while listening to a song which he likes. Once he reaches office, up to noon he attends meetings and also continuously surfs the net for office related work and simultaneously surfs various social networking sites either on his office computer or on his smartphone. In the evening he drives back home and on the way takes a small halt for a cup of tea with his friends. He also sees a lot of road-side hoardings while driving home and listens to the car radio. He is now in a somewhat tired but happy mood, having had a good day at the office. Once he is back home at 9:30 pm, he quickly takes control of the remote and surfs through news channels for the latest news of the day. However he is not in a mood to see any commercials and quickly switches between news channels and sports channels when commercials come on. In between all this, he has to respect his wife’s choice as well for her favourite TV programmes when they come on and at such times he surrenders the remote to her. He is eagerly waiting for control of the remote, once his wife finishes her viewing. At the same time, while passively watching programmes which his wife has switched on, he is hooked on to his smart-phone very actively on social networking sites and also web-surfs. So there now starts some mutually agreed switching of channels as he also wants to switch to some news channel to catch the latest headlines. He is not really paying attention to what is happening on the TV while his wife has her serials on. Therefore the engagement of both Asmeena and Ameet for TV viewing is in reality not absolute, although this is considered as ‘prime-time’ by MarCom practitioners. 26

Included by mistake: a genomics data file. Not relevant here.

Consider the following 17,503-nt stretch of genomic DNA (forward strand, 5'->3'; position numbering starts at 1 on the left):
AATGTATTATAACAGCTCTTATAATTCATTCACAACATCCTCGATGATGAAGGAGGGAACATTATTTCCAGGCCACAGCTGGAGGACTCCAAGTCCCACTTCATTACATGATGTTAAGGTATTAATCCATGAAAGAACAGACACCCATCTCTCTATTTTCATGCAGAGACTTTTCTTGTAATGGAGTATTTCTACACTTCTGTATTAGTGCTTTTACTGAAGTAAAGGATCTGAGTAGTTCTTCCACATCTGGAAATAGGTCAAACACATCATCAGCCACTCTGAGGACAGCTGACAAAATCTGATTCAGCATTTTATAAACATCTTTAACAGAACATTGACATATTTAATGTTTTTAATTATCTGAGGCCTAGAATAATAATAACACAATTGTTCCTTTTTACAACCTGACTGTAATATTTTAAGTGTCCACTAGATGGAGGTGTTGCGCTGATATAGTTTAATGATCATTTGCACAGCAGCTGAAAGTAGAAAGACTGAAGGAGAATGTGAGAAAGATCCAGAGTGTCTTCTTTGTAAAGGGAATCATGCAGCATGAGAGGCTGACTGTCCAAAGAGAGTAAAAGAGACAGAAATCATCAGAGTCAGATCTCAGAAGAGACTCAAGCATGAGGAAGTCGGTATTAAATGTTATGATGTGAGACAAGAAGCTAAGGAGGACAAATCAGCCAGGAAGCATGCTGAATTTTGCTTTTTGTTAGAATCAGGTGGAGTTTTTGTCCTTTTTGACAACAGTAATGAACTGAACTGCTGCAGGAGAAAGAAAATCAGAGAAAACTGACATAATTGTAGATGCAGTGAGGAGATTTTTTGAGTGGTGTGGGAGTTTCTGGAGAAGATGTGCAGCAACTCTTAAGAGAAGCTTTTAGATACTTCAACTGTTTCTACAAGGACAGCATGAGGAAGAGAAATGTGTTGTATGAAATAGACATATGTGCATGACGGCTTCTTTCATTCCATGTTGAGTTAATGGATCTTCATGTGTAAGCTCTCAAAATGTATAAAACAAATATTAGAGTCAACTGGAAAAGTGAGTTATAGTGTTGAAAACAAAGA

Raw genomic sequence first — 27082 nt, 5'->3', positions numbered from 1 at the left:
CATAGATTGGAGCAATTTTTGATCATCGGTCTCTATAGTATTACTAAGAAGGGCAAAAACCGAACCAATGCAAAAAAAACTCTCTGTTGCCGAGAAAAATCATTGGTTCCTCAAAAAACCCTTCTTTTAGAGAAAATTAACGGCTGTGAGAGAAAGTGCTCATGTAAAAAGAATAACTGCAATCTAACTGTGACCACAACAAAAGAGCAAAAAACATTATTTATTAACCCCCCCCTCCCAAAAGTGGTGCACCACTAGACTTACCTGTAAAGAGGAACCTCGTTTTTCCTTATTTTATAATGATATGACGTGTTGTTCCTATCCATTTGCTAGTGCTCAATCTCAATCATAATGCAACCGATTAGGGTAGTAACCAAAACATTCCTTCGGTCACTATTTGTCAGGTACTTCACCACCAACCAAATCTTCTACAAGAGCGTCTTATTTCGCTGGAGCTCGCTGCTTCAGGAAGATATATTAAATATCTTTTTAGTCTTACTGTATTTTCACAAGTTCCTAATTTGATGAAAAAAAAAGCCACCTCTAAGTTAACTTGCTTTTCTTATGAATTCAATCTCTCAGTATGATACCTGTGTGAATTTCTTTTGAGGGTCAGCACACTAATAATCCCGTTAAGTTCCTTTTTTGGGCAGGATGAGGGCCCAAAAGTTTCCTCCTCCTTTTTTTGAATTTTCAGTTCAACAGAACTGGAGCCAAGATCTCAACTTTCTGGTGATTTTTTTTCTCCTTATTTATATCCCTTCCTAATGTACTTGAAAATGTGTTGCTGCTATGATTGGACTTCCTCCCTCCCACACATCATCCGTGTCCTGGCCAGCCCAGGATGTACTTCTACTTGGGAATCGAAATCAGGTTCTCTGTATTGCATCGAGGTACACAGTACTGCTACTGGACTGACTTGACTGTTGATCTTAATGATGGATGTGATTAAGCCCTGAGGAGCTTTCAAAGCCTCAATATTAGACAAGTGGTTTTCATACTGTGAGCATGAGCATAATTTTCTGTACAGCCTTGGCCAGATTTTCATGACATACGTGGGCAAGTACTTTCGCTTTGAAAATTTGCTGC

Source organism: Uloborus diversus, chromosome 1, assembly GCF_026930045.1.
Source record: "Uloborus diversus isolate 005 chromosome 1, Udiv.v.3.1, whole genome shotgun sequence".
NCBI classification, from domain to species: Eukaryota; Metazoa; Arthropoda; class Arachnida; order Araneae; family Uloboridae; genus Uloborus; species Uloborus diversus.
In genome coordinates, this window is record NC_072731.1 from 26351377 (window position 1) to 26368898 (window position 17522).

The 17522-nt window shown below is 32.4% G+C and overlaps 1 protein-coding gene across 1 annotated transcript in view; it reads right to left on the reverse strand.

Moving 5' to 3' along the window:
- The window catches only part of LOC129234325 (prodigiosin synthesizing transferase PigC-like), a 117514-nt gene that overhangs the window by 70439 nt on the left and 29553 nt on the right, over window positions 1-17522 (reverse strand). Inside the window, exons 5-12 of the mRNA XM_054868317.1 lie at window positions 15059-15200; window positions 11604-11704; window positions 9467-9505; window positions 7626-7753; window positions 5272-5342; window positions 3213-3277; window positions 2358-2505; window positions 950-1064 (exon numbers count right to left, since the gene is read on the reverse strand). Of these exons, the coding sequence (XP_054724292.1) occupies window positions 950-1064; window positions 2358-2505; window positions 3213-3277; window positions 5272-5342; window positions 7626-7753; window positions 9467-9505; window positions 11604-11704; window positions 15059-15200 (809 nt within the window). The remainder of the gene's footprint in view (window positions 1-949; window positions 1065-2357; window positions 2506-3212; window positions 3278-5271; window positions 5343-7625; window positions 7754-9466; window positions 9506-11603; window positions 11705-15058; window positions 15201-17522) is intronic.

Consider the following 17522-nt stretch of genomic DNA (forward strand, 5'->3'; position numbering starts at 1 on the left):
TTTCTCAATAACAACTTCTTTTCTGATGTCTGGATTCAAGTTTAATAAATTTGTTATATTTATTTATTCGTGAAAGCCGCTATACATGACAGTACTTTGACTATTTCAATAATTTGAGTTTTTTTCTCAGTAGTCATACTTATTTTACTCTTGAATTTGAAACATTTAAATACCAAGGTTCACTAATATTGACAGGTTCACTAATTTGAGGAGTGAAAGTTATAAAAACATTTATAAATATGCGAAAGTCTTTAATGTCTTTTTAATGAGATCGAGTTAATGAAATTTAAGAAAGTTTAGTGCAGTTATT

A day in Mayank’s life... Mayank, the 21 year-old younger brother of Ameet, who is an engineering student, wakes up in a very energetic mood at 7:00 am and immediately grabs his high-end smart-phone. He quickly surfs the news on his mobile apps. He also quickly checks his personal mail and browses through a few of his favourite social networking sites. He also at the same time passively listens to an FM radio station that his sister-in-law (Asmeena) has put on. He is very intensely hooked on to whatsapp, facebook, etc. While getting ready for college, he puts on his favourite music channel on TV. He leaves for college while listening to FM radio through his handsfree ear-plugs. His mood suddenly swings once he enters the college campus and meets his friends. He starts working on some assignments. During lunch time he does a lot of Google searching, facebook chat, gtalk, etc. with full concentration. His attention is very much divided between his academic assignment search results and his social interactions on his smart-phone or laptop during the entire afternoon. After college hours, he along with his friends visits the food-court at a nearby shopping mall as that is where they regularly hang-out. While in the mall, he is exposed to in-mall advertising displays, some ground promotions, etc. After he finishes his regular mall hang-out around 6:00 pm, he rushes home to catch up with his favourite sport on TV. He is in a mood for some exciting viewing but is also at the same time very much hooked on to his smart-phone for his ongoing social interactions. Once he reaches home, he requests his sister-in-law Asmeena to let him watch his favourite sport on TV. Asmeena after some hesitation agrees to let him watch. Mayank is very much hooked on to his 27